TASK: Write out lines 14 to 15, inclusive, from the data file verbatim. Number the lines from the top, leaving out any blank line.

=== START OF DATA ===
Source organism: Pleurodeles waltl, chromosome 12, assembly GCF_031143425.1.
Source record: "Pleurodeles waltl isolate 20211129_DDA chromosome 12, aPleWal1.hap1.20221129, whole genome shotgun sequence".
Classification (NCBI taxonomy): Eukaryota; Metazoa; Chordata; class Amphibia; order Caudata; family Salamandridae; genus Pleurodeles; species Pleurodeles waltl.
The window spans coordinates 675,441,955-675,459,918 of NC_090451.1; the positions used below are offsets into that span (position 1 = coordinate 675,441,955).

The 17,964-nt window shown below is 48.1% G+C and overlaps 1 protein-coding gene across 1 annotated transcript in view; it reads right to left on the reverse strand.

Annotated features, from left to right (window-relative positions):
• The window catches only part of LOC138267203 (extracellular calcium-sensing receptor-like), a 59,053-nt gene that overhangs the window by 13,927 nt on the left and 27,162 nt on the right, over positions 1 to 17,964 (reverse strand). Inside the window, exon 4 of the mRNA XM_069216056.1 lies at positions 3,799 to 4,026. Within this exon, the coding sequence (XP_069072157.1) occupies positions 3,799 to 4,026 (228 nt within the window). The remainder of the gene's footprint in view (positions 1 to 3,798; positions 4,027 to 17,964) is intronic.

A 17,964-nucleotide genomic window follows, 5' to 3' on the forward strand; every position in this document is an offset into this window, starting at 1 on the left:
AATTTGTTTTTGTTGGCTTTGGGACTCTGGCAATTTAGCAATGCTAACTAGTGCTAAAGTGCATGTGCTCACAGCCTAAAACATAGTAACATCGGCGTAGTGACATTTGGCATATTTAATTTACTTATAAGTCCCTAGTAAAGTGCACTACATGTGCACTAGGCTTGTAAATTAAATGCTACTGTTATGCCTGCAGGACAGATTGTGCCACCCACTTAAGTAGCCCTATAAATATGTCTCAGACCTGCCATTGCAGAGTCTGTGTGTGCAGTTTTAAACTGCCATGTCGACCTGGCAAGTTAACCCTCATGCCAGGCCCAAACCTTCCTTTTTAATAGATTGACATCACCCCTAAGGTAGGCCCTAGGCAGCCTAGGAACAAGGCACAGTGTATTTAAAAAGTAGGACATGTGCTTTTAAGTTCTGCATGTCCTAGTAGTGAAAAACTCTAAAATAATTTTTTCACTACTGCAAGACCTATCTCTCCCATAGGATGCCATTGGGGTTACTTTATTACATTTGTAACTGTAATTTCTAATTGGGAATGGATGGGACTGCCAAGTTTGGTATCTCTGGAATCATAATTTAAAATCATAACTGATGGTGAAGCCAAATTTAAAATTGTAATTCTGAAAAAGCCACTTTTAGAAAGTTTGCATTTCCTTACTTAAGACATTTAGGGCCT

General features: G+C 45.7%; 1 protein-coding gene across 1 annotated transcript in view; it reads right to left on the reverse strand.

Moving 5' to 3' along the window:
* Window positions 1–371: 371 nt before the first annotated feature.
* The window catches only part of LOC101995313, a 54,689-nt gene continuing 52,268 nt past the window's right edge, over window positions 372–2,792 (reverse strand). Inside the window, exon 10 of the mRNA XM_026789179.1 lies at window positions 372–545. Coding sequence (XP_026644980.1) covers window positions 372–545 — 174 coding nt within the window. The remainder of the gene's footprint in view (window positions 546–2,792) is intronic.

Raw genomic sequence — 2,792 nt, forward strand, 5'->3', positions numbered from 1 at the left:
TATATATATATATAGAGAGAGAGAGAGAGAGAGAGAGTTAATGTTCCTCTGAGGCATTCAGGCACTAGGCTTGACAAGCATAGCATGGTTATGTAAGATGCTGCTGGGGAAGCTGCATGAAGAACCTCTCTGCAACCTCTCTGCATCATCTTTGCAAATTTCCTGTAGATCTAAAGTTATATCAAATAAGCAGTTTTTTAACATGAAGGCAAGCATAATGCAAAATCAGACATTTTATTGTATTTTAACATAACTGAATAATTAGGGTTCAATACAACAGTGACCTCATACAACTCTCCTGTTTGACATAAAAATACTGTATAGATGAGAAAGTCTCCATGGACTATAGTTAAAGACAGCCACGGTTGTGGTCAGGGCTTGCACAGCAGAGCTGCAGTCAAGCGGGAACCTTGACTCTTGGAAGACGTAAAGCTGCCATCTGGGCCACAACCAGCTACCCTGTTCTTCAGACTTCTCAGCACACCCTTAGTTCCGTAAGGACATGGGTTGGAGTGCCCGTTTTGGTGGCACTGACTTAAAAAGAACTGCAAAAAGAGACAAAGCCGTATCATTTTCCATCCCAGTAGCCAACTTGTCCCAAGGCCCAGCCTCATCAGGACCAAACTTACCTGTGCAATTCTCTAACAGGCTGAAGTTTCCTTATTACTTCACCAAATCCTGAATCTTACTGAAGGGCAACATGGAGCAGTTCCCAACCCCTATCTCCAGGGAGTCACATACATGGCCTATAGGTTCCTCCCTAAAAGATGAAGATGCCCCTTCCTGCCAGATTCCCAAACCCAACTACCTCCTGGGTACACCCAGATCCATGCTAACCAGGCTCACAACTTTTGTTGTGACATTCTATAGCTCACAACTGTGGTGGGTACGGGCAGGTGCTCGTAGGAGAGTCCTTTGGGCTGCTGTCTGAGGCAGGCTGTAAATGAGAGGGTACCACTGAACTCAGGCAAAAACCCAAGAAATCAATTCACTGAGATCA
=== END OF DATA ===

Raw genomic sequence — 2,792 nt, forward strand, 5'->3', positions numbered from 1 at the left:
TATATATATATATAGAGAGAGAGAGAGAGAGAGAGAGTTAATGTTCCTCTGAGGCATTCAGGCACTAGGCTTGACAAGCATAGCATGGTTATGTAAGATGCTGCTGGGGAAGCTGCATGAAGAACCTCTCTGCAACCTCTCTGCATCATCTTTGCAAATTTCCTGTAGATCTAAAGTTATATCAAATAAGCAGTTTTTTAACATGAAGGCAAGCATAATGCAAAATCAGACATTTTATTGTATTTTAACATAACTGAATAATTAGGGTTCAATACAACAGTGACCTCATACAACTCTCCTGTTTGACATAAAAATACTGTATAGATGAGAAAGTCTCCATGGACTATAGTTAAAGACAGCCACGGTTGTGGTCAGGGCTTGCACAGCAGAGCTGCAGTCAAGCGGGAACCTTGACTCTTGGAAGACGTAAAGCTGCCATCTGGGCCACAACCAGCTACCCTGTTCTTCAGACTTCTCAGCACACCCTTAGTTCCGTAAGGACATGGGTTGGAGTGCCCGTTTTGGTGGCACTGACTTAAAAAGAACTGCAAAAAGAGACAAAGCCGTATCATTTTCCATCCCAGTAGCCAACTTGTCCCAAGGCCCAGCCTCATCAGGACCAAACTTACCTGTGCAATTCTCTAACAGGCTGAAGTTTCCTTATTACTTCACCAAATCCTGAATCTTACTGAAGGGCAACATGGAGCAGTTCCCAACCCCTATCTCCAGGGAGTCACATACATGGCCTATAGGTTCCTCCCTAAAAGATGAAGATGCCCCTTCCTGCCAGATTCCCAAACCCAACTACCTCCTGGGTACACCCAGATCCATGCTAACCAGGCTCACAACTTTTGTTGTGACATTCTATAGCTCACAACTGTGGTGGGTACGGGCAGGTGCTCGTAGGAGAGTCCTTTGGGCTGCTGTCTGAGGCAGGCTGTAAATGAGAGGGTACCACTGAACTCAGGCAAAAACCCAAGAAATCAATTCACTGAGATCA